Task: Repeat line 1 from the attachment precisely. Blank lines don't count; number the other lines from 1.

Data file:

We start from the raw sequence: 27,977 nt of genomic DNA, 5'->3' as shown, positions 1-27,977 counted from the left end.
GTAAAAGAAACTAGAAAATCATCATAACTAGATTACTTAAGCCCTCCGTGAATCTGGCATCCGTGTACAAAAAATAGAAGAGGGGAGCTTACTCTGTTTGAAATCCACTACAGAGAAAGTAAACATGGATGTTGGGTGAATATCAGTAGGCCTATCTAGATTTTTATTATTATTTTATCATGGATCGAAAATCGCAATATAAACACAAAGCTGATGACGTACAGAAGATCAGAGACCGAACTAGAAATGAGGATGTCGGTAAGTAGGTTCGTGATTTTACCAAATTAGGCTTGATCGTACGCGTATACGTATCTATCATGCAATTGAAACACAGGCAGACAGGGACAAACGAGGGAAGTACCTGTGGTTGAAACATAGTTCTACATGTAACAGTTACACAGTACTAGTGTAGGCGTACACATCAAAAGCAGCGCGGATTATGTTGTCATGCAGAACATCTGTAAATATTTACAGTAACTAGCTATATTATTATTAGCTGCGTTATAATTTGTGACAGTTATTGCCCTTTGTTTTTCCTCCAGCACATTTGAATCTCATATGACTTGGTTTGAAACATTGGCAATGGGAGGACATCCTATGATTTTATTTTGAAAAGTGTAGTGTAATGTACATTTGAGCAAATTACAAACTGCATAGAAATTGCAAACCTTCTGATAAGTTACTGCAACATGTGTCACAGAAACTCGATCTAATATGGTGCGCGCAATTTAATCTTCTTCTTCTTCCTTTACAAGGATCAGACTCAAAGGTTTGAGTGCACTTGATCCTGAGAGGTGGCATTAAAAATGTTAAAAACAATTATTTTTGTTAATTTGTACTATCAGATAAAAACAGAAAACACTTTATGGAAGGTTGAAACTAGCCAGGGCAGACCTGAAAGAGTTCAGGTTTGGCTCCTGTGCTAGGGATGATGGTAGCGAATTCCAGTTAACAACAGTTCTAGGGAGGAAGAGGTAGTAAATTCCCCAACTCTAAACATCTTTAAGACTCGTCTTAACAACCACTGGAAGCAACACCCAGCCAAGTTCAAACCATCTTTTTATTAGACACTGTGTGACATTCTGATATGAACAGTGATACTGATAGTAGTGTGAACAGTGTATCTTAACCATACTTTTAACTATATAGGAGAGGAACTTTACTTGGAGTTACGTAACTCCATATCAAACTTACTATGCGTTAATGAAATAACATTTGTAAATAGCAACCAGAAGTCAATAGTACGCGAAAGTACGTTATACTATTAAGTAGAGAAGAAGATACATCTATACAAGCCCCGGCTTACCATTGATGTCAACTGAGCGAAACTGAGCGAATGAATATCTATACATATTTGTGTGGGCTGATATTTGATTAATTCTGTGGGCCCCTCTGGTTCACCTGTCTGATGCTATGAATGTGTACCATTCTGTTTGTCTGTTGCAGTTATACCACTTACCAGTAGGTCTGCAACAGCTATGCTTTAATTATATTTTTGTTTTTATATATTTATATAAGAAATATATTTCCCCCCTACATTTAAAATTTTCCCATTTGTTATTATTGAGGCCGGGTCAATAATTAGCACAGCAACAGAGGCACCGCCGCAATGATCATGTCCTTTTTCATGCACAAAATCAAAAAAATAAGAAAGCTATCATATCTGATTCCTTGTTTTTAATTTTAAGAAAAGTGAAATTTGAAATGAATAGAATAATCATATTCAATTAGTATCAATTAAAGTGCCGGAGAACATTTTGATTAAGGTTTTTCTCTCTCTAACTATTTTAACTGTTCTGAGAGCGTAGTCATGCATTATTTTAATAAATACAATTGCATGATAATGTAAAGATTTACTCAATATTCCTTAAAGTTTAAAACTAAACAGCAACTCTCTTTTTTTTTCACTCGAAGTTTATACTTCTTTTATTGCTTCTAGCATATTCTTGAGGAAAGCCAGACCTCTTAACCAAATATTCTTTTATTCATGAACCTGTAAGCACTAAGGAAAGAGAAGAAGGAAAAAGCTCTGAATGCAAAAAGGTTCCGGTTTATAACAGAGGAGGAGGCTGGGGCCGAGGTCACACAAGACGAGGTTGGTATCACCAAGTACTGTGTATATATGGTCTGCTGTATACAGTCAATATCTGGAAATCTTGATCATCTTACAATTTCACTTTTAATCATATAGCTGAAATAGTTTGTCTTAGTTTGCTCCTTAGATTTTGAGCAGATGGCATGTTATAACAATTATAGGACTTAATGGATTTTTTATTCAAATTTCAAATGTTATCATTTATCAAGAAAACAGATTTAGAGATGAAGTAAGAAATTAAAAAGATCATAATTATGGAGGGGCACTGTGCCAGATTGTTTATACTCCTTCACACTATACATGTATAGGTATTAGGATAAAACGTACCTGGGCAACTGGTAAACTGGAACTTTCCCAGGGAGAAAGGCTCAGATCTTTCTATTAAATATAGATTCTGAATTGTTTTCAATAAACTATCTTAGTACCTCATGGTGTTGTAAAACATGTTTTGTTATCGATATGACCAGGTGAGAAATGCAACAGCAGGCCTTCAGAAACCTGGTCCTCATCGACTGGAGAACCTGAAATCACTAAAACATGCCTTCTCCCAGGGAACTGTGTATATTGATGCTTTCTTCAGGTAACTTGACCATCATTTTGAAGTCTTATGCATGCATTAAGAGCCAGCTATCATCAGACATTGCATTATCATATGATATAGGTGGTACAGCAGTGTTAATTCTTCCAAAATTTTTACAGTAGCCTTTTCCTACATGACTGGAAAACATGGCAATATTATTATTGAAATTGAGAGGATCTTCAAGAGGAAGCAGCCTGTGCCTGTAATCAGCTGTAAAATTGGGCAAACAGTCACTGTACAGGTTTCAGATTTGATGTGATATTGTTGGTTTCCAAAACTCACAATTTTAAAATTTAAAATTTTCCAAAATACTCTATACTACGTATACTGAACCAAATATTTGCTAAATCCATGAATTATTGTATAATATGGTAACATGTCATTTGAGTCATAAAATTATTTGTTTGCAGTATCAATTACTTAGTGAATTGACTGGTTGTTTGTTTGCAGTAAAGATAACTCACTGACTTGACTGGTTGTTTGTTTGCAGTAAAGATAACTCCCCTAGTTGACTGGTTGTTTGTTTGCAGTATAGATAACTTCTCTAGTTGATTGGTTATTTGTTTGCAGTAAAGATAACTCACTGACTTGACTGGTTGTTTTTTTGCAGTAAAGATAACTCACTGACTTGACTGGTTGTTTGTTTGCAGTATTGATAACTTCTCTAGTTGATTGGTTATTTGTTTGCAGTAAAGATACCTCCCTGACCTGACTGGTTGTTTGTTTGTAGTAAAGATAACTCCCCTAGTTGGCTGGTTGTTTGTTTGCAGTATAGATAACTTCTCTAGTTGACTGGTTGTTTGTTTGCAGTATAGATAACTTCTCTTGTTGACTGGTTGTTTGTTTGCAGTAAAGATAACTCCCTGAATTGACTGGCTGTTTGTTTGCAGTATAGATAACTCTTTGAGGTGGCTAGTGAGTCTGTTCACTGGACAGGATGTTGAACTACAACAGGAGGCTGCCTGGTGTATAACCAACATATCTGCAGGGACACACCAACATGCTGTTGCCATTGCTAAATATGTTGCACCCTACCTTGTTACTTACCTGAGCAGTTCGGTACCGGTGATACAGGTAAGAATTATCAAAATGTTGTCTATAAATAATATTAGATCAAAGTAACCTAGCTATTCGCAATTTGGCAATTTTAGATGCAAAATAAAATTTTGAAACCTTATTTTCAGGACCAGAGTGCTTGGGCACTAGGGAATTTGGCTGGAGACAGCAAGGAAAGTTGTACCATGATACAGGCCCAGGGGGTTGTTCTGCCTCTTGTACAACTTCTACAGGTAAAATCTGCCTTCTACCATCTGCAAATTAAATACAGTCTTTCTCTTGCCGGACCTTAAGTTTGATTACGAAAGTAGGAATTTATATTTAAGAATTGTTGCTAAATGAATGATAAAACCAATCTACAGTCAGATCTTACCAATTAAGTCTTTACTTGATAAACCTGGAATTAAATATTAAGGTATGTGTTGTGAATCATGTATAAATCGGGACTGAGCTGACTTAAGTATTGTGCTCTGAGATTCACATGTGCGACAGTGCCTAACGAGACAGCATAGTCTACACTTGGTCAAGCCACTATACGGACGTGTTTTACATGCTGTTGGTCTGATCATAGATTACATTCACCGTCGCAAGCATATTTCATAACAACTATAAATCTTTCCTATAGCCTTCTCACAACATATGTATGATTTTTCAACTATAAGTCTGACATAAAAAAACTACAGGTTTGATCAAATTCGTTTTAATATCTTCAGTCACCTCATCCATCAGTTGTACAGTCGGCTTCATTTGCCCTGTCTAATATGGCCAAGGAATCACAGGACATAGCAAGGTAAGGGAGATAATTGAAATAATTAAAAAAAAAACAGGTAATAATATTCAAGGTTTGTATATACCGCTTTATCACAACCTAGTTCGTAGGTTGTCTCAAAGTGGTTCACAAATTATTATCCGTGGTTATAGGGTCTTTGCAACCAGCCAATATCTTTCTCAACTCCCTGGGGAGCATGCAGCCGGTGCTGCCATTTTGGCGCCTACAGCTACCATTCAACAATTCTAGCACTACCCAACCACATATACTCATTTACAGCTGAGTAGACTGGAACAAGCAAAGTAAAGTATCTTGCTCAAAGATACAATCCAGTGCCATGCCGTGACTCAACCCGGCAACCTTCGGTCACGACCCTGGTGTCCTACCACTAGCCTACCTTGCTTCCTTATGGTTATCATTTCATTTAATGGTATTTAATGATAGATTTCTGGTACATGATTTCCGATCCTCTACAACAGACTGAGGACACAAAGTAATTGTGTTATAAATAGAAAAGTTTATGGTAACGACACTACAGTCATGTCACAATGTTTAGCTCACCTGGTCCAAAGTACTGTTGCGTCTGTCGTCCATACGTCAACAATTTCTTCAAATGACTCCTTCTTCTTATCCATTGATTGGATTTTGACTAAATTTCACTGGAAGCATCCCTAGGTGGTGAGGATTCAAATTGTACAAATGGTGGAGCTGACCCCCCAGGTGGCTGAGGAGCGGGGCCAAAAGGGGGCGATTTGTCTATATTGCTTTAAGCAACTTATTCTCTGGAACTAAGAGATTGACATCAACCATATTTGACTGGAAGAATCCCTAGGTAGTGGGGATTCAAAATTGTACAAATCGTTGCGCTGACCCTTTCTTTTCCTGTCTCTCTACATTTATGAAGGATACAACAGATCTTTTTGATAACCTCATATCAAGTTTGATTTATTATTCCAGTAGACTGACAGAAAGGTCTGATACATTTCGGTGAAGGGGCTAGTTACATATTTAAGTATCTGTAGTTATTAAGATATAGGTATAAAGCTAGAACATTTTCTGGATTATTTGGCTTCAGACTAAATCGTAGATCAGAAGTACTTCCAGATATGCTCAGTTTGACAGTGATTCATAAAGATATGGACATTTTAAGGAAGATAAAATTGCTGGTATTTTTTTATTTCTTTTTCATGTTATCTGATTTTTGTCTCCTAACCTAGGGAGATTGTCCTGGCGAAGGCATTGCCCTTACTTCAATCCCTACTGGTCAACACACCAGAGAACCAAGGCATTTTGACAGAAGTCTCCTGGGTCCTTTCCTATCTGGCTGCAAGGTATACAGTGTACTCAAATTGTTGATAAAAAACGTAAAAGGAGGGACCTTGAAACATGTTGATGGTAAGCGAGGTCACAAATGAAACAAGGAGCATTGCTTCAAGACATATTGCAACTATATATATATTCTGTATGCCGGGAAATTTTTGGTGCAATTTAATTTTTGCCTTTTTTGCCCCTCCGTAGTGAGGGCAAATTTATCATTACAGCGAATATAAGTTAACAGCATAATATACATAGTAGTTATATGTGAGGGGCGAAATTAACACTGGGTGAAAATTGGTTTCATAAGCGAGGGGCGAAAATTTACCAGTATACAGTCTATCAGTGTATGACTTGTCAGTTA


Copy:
We start from the raw sequence: 27,977 nt of genomic DNA, 5'->3' as shown, positions 1-27,977 counted from the left end.